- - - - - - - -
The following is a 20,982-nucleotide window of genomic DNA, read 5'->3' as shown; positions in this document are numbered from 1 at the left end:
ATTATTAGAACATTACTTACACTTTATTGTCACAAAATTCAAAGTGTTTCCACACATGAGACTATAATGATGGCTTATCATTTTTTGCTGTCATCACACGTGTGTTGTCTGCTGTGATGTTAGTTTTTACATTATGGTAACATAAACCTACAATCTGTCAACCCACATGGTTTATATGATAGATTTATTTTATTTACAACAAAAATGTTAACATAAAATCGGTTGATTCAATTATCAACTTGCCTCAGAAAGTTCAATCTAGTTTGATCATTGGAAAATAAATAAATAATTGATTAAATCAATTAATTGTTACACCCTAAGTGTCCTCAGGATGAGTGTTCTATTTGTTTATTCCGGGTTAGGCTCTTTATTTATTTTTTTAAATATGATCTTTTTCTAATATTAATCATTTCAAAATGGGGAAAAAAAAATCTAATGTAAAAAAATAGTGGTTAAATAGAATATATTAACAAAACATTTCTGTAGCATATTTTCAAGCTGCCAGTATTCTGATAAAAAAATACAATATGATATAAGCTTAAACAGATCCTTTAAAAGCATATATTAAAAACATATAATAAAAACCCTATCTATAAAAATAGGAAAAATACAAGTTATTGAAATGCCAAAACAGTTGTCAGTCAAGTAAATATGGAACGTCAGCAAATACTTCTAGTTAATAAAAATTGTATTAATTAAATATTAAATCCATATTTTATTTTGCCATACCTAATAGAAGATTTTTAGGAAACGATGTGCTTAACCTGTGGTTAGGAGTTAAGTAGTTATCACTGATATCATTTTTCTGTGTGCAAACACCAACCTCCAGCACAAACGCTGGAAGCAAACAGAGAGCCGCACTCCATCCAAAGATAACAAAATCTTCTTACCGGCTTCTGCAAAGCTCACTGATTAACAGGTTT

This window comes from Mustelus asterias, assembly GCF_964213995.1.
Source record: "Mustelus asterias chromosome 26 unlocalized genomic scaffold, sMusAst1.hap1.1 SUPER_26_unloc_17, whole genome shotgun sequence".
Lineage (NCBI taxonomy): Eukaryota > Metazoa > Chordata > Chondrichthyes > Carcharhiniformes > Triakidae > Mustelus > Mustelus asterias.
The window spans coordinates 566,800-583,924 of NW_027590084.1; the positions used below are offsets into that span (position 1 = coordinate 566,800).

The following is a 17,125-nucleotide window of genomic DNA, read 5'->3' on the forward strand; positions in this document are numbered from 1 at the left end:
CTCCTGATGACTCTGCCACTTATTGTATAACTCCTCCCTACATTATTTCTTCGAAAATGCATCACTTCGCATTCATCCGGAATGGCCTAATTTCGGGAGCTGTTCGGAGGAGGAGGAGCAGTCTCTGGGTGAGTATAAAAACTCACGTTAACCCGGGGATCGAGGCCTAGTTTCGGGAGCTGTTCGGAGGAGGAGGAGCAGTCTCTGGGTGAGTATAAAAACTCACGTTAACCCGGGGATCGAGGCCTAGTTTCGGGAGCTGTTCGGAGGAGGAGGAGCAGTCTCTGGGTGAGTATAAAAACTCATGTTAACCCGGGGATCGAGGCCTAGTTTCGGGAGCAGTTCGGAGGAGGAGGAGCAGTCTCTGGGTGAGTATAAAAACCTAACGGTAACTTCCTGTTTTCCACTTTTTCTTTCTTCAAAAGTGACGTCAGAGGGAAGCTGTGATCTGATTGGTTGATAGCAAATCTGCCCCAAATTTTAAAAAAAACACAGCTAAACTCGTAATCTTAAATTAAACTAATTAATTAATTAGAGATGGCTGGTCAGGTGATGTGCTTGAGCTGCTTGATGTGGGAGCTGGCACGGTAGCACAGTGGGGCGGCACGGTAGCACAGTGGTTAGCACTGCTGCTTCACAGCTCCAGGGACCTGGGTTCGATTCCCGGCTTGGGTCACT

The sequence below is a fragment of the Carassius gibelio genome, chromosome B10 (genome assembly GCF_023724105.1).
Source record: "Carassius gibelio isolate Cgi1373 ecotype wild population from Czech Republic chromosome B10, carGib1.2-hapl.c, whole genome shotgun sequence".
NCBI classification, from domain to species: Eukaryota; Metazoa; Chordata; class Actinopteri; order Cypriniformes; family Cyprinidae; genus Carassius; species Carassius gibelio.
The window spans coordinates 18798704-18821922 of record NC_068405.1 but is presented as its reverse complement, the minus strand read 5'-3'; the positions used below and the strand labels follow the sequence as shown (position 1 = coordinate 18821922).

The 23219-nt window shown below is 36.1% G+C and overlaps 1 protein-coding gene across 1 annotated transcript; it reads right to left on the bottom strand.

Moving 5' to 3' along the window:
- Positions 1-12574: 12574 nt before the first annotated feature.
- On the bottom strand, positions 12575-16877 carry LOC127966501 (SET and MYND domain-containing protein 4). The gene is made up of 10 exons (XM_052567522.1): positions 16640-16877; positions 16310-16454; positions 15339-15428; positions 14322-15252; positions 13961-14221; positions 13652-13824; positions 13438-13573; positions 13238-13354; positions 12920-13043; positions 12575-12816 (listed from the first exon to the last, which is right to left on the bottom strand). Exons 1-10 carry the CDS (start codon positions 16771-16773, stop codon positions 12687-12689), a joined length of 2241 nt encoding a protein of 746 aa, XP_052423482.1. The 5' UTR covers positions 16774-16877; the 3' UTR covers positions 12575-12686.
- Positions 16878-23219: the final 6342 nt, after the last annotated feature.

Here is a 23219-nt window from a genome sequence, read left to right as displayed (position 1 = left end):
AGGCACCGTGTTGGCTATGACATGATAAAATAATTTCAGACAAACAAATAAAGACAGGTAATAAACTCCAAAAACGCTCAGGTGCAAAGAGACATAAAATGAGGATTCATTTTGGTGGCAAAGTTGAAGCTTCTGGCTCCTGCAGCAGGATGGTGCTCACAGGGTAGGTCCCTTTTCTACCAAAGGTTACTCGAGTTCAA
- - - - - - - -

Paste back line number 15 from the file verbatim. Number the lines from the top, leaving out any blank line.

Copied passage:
- Positions 1-12574: 12574 nt before the first annotated feature.